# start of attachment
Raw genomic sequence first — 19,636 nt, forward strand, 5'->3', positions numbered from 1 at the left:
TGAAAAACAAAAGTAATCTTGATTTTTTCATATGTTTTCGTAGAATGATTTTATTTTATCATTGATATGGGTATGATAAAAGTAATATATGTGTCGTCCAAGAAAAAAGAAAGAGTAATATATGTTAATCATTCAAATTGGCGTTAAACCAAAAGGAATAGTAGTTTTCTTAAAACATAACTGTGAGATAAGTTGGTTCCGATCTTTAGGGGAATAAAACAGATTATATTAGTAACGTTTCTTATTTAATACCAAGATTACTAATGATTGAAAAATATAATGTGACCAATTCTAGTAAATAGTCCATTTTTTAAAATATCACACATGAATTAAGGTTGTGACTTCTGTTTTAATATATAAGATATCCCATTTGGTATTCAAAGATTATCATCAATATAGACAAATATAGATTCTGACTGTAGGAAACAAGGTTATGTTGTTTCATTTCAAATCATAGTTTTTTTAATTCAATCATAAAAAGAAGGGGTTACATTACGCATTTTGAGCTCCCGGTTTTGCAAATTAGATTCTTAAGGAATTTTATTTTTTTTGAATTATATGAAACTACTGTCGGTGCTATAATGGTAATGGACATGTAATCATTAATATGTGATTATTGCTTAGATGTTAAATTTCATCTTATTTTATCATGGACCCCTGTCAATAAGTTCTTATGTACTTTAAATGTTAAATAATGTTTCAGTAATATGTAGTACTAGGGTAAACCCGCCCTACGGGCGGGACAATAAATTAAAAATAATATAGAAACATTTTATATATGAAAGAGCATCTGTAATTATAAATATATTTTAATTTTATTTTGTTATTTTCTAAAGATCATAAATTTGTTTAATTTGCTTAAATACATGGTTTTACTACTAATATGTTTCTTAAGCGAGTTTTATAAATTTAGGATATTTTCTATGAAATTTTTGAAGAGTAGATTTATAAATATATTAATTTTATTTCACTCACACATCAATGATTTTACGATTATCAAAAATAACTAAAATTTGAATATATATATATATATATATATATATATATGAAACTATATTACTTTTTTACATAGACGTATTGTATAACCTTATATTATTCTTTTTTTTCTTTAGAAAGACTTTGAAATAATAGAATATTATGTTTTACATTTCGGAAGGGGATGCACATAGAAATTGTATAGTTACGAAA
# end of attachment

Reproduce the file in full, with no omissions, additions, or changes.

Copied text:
Raw genomic sequence first — 19,636 nt, forward strand, 5'->3', positions numbered from 1 at the left:
TGAAAAACAAAAGTAATCTTGATTTTTTCATATGTTTTCGTAGAATGATTTTATTTTATCATTGATATGGGTATGATAAAAGTAATATATGTGTCGTCCAAGAAAAAAGAAAGAGTAATATATGTTAATCATTCAAATTGGCGTTAAACCAAAAGGAATAGTAGTTTTCTTAAAACATAACTGTGAGATAAGTTGGTTCCGATCTTTAGGGGAATAAAACAGATTATATTAGTAACGTTTCTTATTTAATACCAAGATTACTAATGATTGAAAAATATAATGTGACCAATTCTAGTAAATAGTCCATTTTTTAAAATATCACACATGAATTAAGGTTGTGACTTCTGTTTTAATATATAAGATATCCCATTTGGTATTCAAAGATTATCATCAATATAGACAAATATAGATTCTGACTGTAGGAAACAAGGTTATGTTGTTTCATTTCAAATCATAGTTTTTTTAATTCAATCATAAAAAGAAGGGGTTACATTACGCATTTTGAGCTCCCGGTTTTGCAAATTAGATTCTTAAGGAATTTTATTTTTTTTGAATTATATGAAACTACTGTCGGTGCTATAATGGTAATGGACATGTAATCATTAATATGTGATTATTGCTTAGATGTTAAATTTCATCTTATTTTATCATGGACCCCTGTCAATAAGTTCTTATGTACTTTAAATGTTAAATAATGTTTCAGTAATATGTAGTACTAGGGTAAACCCGCCCTACGGGCGGGACAATAAATTAAAAATAATATAGAAACATTTTATATATGAAAGAGCATCTGTAATTATAAATATATTTTAATTTTATTTTGTTATTTTCTAAAGATCATAAATTTGTTTAATTTGCTTAAATACATGGTTTTACTACTAATATGTTTCTTAAGCGAGTTTTATAAATTTAGGATATTTTCTATGAAATTTTTGAAGAGTAGATTTATAAATATATTAATTTTATTTCACTCACACATCAATGATTTTACGATTATCAAAAATAACTAAAATTTGAATATATATATATATATATATATATATATATGAAACTATATTACTTTTTTACATAGACGTATTGTATAACCTTATATTATTCTTTTTTTTCTTTAGAAAGACTTTGAAATAATAGAATATTATGTTTTACATTTCGGAAGGGGATGCACATAGAAATTGTATAGTTACGAAA